Despite being in the prime of their lives, millennials can’t seem to catch a break. We’re unemployable because we’re too lazy, entitled, and what is a stable job anyway in the remote working wilderness of the digital age? We ruined dating with Tinder, Netflix and chill. Worst of all, we’re not doing our part to help the economy after having blown all our money on scrumptious avocado toast.
But if you’ve been paying attention to video games, you’ll see a different story.
Millennials are the gamer generation. The kids of the ’90s, now the 20/30something hipsters of today, grew up with home consoles, Game Boys and an ever-expanding variety of video games that let us live out our wildest fantasies. We could explore space, waste our enemies, drive fast cars, wield powerful magics.
Though now it seems ever more important that modern games offer us a taste of our wildest, most impossible fantasy — owning our own home.
Traditional video game protagonists are shifty, rootless types. No one asked which zone Sonic went home to to hang up his running shoes. Mario always had to move on to the next castle. Sure, we’d crash the crime lord’s mansion or Dracula’s castle and fuck shit up. We were home-wreckers, not homemakers. Our RPG heroes spent their lives on the road like rockstars, going from inn to inn, shop to shop, with no place to call their own.
After the year 2000, The Sims and Animal Crossing took the ‘life sim’ genre in a decidedly domestic direction. These games were focused on construction rather than destruction and allowed players not just a space of their own, but unprecedented control over its size, shape and decor.
This level of detail when it came to custom homemaking was still confined to a specific genre. But look at the hugely popular post-2008 games that gave the player some kind of control over their environment, especially the ones that allow mods.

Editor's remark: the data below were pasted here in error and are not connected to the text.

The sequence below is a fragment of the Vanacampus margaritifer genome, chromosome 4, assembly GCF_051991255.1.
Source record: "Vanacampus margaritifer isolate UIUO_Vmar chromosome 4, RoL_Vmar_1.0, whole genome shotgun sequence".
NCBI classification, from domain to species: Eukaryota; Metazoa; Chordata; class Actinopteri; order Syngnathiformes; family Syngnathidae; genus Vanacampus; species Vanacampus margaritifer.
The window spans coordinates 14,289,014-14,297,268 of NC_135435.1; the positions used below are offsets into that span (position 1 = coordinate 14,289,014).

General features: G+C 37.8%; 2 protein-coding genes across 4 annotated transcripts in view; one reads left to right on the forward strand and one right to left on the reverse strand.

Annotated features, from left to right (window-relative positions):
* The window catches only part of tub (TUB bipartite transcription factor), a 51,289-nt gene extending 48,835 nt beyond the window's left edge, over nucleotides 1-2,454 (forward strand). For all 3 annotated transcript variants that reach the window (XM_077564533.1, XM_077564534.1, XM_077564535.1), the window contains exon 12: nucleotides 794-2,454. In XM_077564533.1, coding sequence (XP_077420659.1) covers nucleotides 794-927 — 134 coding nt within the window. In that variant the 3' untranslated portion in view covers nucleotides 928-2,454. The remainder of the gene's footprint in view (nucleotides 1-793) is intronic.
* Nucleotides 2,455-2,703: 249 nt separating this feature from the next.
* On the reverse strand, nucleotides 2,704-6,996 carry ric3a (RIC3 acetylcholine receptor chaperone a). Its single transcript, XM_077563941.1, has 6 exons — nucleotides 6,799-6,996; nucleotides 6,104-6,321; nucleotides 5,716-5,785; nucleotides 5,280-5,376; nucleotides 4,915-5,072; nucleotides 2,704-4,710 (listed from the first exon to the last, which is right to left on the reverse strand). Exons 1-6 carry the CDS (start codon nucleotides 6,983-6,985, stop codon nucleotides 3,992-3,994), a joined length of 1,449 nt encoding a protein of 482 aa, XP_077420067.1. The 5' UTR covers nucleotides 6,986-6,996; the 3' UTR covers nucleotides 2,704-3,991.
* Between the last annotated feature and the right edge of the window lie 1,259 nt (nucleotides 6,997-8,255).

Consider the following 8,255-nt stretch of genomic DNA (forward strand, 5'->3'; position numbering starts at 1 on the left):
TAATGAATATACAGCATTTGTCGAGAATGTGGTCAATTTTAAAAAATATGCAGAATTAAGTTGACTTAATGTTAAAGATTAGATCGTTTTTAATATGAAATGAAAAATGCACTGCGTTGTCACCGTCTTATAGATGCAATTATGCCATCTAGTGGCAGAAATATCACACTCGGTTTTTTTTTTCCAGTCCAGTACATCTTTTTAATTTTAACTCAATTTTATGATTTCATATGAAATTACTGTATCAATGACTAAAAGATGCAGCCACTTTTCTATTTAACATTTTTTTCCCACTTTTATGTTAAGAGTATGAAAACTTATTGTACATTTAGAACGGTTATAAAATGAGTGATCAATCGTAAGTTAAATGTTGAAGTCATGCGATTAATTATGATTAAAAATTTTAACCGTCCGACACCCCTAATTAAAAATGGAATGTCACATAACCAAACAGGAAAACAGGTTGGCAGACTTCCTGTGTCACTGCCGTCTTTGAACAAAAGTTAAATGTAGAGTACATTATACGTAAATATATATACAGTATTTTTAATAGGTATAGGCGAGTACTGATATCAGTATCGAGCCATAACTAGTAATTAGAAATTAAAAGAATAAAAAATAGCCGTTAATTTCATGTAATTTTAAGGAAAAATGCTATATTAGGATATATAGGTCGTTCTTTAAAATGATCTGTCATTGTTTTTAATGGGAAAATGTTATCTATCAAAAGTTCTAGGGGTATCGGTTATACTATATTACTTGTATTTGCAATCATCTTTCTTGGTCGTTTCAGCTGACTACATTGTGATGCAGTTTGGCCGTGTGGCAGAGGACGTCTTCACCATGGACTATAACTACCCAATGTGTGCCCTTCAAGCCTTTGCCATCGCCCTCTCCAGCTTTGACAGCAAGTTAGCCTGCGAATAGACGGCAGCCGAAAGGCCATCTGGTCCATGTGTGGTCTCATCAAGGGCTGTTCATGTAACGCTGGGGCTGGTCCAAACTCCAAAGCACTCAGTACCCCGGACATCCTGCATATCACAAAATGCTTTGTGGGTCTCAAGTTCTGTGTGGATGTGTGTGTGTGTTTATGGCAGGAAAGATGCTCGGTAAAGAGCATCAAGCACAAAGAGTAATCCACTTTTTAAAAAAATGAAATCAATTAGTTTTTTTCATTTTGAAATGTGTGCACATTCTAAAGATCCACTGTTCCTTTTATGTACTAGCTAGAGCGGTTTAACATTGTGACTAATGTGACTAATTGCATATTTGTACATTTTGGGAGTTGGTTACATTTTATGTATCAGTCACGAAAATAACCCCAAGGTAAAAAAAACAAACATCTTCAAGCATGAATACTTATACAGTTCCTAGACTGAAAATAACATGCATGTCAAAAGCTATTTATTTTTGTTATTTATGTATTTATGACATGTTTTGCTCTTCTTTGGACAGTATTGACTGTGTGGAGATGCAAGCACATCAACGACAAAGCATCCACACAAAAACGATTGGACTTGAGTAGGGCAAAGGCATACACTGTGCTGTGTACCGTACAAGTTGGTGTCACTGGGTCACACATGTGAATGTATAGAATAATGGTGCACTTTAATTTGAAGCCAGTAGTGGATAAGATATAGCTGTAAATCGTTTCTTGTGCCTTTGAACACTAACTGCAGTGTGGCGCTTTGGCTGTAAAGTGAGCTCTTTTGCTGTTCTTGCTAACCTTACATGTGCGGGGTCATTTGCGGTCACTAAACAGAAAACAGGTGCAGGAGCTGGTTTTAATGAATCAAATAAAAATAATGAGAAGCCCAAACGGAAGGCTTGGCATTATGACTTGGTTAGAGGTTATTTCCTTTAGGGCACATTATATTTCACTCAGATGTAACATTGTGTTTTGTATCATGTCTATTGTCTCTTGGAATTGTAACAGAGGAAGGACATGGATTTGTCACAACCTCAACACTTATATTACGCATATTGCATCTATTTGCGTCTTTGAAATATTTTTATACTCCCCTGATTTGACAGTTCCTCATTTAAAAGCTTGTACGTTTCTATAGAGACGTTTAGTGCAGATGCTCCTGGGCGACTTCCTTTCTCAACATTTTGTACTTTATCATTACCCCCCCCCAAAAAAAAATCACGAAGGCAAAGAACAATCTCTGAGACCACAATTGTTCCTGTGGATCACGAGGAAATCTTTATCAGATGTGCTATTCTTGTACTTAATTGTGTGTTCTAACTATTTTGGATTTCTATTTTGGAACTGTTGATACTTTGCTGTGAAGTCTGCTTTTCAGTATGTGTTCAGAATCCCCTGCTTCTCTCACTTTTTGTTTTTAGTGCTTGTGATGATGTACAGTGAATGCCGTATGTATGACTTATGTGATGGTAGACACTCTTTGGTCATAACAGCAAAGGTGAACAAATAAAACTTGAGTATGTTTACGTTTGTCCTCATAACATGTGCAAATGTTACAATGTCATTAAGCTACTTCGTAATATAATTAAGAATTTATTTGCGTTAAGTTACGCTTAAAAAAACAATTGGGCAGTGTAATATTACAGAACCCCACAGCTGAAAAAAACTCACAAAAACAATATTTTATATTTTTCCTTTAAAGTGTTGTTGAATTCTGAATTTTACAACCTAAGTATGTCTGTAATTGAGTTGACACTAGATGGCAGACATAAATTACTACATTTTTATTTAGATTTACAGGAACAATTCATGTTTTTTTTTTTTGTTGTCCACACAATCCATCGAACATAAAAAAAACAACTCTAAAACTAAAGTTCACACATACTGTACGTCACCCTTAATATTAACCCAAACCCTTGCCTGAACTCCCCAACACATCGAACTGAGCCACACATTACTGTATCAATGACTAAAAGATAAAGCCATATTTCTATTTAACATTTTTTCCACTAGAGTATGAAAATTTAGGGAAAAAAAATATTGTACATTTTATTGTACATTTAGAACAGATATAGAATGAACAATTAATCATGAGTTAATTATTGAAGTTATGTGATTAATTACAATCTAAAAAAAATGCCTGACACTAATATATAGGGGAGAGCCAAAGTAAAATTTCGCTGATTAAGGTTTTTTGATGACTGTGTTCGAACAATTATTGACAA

Looking at the plethora of player homes â€” of every shape, size, and type â€” you might be forgiven for thinking that every big game has become The Sims. Millennials may not be able to buy homes in real life, but we’re investing hours of game-time and digital resources in make believe real estate, the fancier the better.
Homes For Heroes
Houses aren’t just for homebodies anymore. Even the roughest, toughest video game protagonist can enjoy some domestic bliss now. Player homes are the second most popular type of mod (the most popular is armor) for Skyrim, with over 3,450 listed on Nexus. In the Special Edition, homes are more popular than any other kind of mod.
What’s remarkable is that the vanilla game already offers six town houses for the player to move in to, and an official expansion, Hearthfire, adds the ability to construct three more out in the wilderness. Hearthfire‘s houses in particular offer a lot of customization options and interactivity, with various display cases and mannequins, kitchens, crafting stations, greenhouses and gardens â€” even domestic servants. The family-oriented Dragonborn can marry, adopt kids and pets, settling into a domestic routine with them at home.
But even this much housing, in a vast game with plenty of other things to busy yourself with, wasn’t enough for many players, as evidenced by the thousands of modded player homes available to download.
It’s not all about player ego, either. Sure, there are mansions and castles and exotic airships out there if you want them, but there are also humble, small-scale dwellings for the more modest gamers. Just like real life house-hunting, it’s all about that perfect location, size and decor. Given that money’s no object in a game, players are demanding something more specific to their taste.
The modern fantasy game hero is nobody without a fancy house, it seems. Geralt of Rivia, not known as the settling-down type, gets a mansion to take care of in The Witcher III: Blood and Wine. Dragon Age: Inquisition features a massive stronghold for the player in the form of Skyhold, with a plethora of upgrades and accessories available.
The Fallout series originally modeled their protagonist as a wanderer cut off from their roots. The original game stressed this point with a heartbreaking ending in which the hero was denied the right to return to his home vault after completing the game. Fallout 3 and New Vegas added homes, but Fallout 4 proudly takes up the trend by making player settlements bigger and more customizable, adding the ability to found and manage entire communities. And of course there are a ton of player home mods here too.